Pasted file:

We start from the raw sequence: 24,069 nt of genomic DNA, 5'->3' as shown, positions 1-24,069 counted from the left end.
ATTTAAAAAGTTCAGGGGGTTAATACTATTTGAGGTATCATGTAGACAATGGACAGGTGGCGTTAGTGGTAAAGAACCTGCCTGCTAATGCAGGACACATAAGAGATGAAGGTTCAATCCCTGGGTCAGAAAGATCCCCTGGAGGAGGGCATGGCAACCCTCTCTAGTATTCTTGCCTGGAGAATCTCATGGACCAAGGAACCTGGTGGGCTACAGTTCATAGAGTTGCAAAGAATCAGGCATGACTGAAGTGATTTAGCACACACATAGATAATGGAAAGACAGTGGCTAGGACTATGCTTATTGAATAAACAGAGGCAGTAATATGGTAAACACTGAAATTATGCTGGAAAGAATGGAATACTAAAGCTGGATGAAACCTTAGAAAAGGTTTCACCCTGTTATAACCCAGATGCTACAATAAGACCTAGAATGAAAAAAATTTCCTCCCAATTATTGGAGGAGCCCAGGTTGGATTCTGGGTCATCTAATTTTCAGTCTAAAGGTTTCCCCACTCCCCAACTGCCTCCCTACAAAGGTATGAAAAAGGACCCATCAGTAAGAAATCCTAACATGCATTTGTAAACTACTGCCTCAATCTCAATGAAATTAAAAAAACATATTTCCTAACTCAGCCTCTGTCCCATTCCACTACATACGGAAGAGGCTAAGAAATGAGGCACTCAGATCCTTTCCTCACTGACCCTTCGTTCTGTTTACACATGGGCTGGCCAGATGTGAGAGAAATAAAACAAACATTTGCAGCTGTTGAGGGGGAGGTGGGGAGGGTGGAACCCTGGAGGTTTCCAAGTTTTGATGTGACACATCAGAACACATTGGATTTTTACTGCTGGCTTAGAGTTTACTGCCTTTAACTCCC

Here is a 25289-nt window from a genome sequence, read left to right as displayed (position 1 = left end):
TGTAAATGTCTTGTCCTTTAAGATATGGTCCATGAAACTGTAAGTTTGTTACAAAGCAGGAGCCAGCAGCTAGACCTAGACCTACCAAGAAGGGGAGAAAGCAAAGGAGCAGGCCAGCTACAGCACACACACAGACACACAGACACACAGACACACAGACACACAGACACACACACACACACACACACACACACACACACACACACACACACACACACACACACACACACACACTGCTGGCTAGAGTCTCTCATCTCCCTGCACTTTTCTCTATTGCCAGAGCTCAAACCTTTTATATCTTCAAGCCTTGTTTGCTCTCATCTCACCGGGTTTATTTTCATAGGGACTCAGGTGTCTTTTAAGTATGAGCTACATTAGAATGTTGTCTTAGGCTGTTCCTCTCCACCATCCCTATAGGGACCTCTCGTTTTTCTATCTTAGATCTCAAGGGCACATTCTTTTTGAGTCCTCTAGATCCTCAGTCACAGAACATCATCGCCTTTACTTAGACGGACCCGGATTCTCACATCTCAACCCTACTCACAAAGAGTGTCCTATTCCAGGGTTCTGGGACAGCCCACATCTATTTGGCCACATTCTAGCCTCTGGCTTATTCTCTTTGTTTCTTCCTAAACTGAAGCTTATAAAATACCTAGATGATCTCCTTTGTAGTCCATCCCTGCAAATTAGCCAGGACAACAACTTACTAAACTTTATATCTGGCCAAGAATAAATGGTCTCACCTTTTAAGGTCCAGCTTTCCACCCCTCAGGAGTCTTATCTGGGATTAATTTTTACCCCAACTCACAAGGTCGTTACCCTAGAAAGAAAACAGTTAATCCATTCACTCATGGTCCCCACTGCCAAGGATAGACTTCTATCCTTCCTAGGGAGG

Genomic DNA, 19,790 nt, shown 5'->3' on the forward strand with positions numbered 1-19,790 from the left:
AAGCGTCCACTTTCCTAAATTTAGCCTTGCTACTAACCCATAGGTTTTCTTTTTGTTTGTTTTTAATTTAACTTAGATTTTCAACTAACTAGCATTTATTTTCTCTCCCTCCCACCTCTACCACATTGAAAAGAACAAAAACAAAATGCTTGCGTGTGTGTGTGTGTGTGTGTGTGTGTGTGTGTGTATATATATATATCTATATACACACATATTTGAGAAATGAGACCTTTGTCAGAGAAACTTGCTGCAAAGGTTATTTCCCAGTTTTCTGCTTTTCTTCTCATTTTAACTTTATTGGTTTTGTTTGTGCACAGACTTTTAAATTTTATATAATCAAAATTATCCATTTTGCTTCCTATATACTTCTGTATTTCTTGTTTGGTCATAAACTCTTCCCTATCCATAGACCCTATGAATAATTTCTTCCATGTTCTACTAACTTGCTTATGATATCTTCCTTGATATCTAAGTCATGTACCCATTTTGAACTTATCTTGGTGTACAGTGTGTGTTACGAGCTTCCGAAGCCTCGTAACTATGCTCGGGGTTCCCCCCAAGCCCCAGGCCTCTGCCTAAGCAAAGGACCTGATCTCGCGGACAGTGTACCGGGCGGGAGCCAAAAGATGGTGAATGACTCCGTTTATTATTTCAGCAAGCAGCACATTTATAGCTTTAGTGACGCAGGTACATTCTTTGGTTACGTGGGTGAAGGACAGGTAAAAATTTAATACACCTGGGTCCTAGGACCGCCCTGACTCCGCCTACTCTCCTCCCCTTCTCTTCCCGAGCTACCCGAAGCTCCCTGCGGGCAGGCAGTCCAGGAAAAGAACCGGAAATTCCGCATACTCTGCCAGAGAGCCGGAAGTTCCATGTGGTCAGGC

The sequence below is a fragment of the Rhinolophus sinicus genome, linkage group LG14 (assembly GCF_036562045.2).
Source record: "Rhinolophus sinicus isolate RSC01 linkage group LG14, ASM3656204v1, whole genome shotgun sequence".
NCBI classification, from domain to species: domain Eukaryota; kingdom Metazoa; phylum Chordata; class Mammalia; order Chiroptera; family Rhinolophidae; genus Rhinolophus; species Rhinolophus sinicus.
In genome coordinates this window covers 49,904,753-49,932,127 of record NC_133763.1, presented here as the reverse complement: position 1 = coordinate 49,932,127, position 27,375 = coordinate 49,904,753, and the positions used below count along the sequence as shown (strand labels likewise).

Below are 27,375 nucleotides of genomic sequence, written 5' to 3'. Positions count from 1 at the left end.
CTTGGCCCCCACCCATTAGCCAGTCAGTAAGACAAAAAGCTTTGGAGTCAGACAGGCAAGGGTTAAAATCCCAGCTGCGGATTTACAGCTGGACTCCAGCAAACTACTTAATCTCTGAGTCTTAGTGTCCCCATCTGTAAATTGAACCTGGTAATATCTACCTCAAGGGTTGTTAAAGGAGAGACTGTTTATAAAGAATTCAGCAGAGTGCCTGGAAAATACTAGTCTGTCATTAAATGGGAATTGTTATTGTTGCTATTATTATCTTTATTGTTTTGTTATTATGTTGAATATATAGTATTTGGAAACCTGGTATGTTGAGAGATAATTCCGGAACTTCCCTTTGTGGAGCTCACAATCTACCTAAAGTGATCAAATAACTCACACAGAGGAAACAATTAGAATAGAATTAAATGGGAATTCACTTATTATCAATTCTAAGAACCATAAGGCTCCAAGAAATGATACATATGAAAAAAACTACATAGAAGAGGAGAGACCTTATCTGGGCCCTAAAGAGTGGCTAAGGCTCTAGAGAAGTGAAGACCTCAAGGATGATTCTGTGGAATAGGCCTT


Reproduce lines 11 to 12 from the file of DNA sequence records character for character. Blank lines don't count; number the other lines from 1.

Below are 27,375 nucleotides of genomic sequence, written 5' to 3'. Positions count from 1 at the left end.
CTTGGCCCCCACCCATTAGCCAGTCAGTAAGACAAAAAGCTTTGGAGTCAGACAGGCAAGGGTTAAAATCCCAGCTGCGGATTTACAGCTGGACTCCAGCAAACTACTTAATCTCTGAGTCTTAGTGTCCCCATCTGTAAATTGAACCTGGTAATATCTACCTCAAGGGTTGTTAAAGGAGAGACTGTTTATAAAGAATTCAGCAGAGTGCCTGGAAAATACTAGTCTGTCATTAAATGGGAATTGTTATTGTTGCTATTATTATCTTTATTGTTTTGTTATTATGTTGAATATATAGTATTTGGAAACCTGGTATGTTGAGAGATAATTCCGGAACTTCCCTTTGTGGAGCTCACAATCTACCTAAAGTGATCAAATAACTCACACAGAGGAAACAATTAGAATAGAATTAAATGGGAATTCACTTATTATCAATTCTAAGAACCATAAGGCTCCAAGAAATGATACATATGAAAAAAACTACATAGAAGAGGAGAGACCTTATCTGGGCCCTAAAGAGTGGCTAAGGCTCTAGAGAAGTGAAGACCTCAAGGATGATTCTGTGGAATAGGCCTT